The Pipeline

So many regulations, so little time
The federal government has created such an alphabet soup of regulations it’s a wonder anyone can keep track. But because that’s what agencies must do, administrators might thank the information technology gods for software such as Symantec’s new Control Compliance Suite 8.2.

Symantec said the software helps assure agencies that they are in compliance with regulations such as the Federal Information Security Management Act and the Health Insurance Portability and Accountability Act.

The software supplies content for those regulations, in addition to the Gramm-Leach-Bliley Act and Basel II.

It also provides framework content for the International Organization for Standardization’s 17799 standard, Control Objectives for Information and Related Technology, and the National Institute of Standards and Technology’s Special Publication 800-53.

A new feature of the Control Compliance Suite is agentless reporting and database discovery. “With Version 8.2, we’re fully agentless for full scalability,” said Indy Chakrabarti, product marketing manager at Symantec.

The product’s automated tools detect drift from secure baselines, identify accounts with blank passwords and notify managers when administrative accounts receive new members.

Customers can produce evidence-of-review reporting so that managers can assess user privileges to make sure no one has access to more information than they should have.

“We’ve augmented database activity auditing,” Chakrabarti said, to answer questions such as, “‘Who’s doing what? Did a regular user just give himself super-administrator privileges?’”

This latest release also includes agentless Unix reporting, Oracle patch assessment and database discovery, database activity auditing on Microsoft SQL Server 2005, and support for mobile devices that connect to Microsoft Exchange servers.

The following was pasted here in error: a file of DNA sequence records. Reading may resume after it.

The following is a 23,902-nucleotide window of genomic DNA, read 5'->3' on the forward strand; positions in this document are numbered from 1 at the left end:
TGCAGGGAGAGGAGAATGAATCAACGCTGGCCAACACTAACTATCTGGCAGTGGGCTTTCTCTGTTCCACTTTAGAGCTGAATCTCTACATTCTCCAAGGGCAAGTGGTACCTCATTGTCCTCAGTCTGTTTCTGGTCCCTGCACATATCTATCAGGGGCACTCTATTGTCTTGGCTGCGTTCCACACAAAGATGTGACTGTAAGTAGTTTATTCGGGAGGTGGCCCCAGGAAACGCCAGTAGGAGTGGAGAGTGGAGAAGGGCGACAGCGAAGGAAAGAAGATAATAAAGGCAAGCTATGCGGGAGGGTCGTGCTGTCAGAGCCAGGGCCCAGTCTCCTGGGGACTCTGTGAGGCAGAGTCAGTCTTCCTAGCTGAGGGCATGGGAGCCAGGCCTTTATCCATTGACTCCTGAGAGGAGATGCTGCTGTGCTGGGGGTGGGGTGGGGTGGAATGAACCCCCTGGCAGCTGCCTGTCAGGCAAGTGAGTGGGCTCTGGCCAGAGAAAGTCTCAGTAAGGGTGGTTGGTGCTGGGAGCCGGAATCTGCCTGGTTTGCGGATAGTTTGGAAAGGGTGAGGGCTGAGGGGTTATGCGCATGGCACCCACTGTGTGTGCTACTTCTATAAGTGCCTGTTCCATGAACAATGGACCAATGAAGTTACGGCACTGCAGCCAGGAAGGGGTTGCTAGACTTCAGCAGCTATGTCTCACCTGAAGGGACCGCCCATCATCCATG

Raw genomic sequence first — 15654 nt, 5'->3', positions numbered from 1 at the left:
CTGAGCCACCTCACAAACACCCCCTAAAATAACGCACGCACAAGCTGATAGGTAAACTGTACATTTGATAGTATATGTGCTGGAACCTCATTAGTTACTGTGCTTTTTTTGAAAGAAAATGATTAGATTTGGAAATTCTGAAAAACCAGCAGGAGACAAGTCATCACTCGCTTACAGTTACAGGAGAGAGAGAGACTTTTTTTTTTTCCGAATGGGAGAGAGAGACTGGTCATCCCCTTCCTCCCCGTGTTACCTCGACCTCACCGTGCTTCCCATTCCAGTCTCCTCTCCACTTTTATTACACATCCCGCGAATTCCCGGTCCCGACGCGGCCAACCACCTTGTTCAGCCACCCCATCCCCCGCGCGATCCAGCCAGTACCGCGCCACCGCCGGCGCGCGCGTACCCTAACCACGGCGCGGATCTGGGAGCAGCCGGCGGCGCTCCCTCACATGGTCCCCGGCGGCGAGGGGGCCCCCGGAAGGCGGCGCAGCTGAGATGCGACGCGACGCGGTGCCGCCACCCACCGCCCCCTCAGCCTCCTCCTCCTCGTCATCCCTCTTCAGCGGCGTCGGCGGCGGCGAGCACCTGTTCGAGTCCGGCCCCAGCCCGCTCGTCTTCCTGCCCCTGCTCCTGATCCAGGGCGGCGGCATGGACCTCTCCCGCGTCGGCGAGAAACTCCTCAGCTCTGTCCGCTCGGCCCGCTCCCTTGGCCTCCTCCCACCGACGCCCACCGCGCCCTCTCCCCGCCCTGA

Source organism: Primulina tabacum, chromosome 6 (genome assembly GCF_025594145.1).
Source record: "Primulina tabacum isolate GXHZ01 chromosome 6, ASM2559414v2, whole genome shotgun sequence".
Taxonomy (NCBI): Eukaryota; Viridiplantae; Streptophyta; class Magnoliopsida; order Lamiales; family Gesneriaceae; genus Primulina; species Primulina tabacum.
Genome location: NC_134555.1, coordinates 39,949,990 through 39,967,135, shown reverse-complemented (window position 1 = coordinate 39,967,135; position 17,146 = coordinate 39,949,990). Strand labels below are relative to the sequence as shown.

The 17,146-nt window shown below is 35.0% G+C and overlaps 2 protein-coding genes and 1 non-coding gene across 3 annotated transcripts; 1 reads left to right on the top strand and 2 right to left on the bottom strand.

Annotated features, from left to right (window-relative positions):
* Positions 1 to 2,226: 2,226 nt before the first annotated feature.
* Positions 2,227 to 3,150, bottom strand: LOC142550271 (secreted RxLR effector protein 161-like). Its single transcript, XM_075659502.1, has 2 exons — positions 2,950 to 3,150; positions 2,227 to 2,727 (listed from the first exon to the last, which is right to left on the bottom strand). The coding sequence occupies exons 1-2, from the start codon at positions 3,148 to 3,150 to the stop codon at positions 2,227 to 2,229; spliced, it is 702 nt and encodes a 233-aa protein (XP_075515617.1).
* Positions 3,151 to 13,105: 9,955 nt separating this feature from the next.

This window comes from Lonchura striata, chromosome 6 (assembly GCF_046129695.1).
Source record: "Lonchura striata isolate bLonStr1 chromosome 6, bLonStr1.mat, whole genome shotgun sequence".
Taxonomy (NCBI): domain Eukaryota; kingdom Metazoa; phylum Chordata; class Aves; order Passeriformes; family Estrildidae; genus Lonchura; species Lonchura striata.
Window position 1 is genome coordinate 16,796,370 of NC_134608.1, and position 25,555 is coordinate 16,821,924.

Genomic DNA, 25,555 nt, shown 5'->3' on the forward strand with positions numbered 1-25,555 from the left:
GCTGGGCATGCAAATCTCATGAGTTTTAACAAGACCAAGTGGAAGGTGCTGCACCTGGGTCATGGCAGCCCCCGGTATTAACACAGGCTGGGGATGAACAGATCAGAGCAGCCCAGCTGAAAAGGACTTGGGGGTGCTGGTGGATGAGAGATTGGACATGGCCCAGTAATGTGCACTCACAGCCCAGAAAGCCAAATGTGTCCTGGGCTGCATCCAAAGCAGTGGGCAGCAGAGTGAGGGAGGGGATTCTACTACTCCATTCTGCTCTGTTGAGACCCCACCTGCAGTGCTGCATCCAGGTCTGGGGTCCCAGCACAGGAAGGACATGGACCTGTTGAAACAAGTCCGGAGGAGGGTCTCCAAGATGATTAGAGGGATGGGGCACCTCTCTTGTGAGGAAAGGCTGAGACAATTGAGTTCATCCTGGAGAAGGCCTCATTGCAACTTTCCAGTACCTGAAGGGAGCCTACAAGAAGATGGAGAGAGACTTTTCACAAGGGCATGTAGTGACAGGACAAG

Freewheeling with Rugged Mini
Many computers used in hospitals are wheeled around on carts so they can zip from room to room along with the doctors and nurses as they visit patients.

One problem with all that mobility is that the computers depend on batteries for power, and PCs are notoriously power-hungry. Moving parts such as hard drives, cooling fans and optical drives suck up a lot of energy.

But when batteries are taxed to the max and recharged frequently, they tend to fail more often than usual.

Frequent recharging is also inconvenient, of course. That’s why Tangent’s Rugged Mini could be useful during rounds. It’s a small PC designed for hospitals and other environments that require long battery life and power-saving features.

The Rugged Mini has only one moving part: the hard drive. It has no fan and instead uses a convection-based passive cooling system.

The CPU consumes only 37 watts of power at 100 percent utilization, compared with the 75 watts to 125 watts that typical PCs consume. The Rugged Mini takes only 18 watts when turned on but in idle mode, thanks to Intel’s Enhanced Speed Step technology. It eats 6 watts in standby mode.

The Rugged Mini is a little dynamo that weighs less than 4 pounds and measures 9 inches x 7 inches x 2 inches. It’s easy to mount on carts, kiosks, large LCD monitors or walls.

The Rugged Mini also lets you go wireless with its Intel 2915 ABG Wi-Fi card, which is compatible with Cisco Systems’ Lightweight Extensible Authentication Protocol. It has VGA and DVI ports so you can connect it to a touch screen or LCD monitor.

FCW in Print

In the latest issue: Looking back on three decades of big stories in federal IT.


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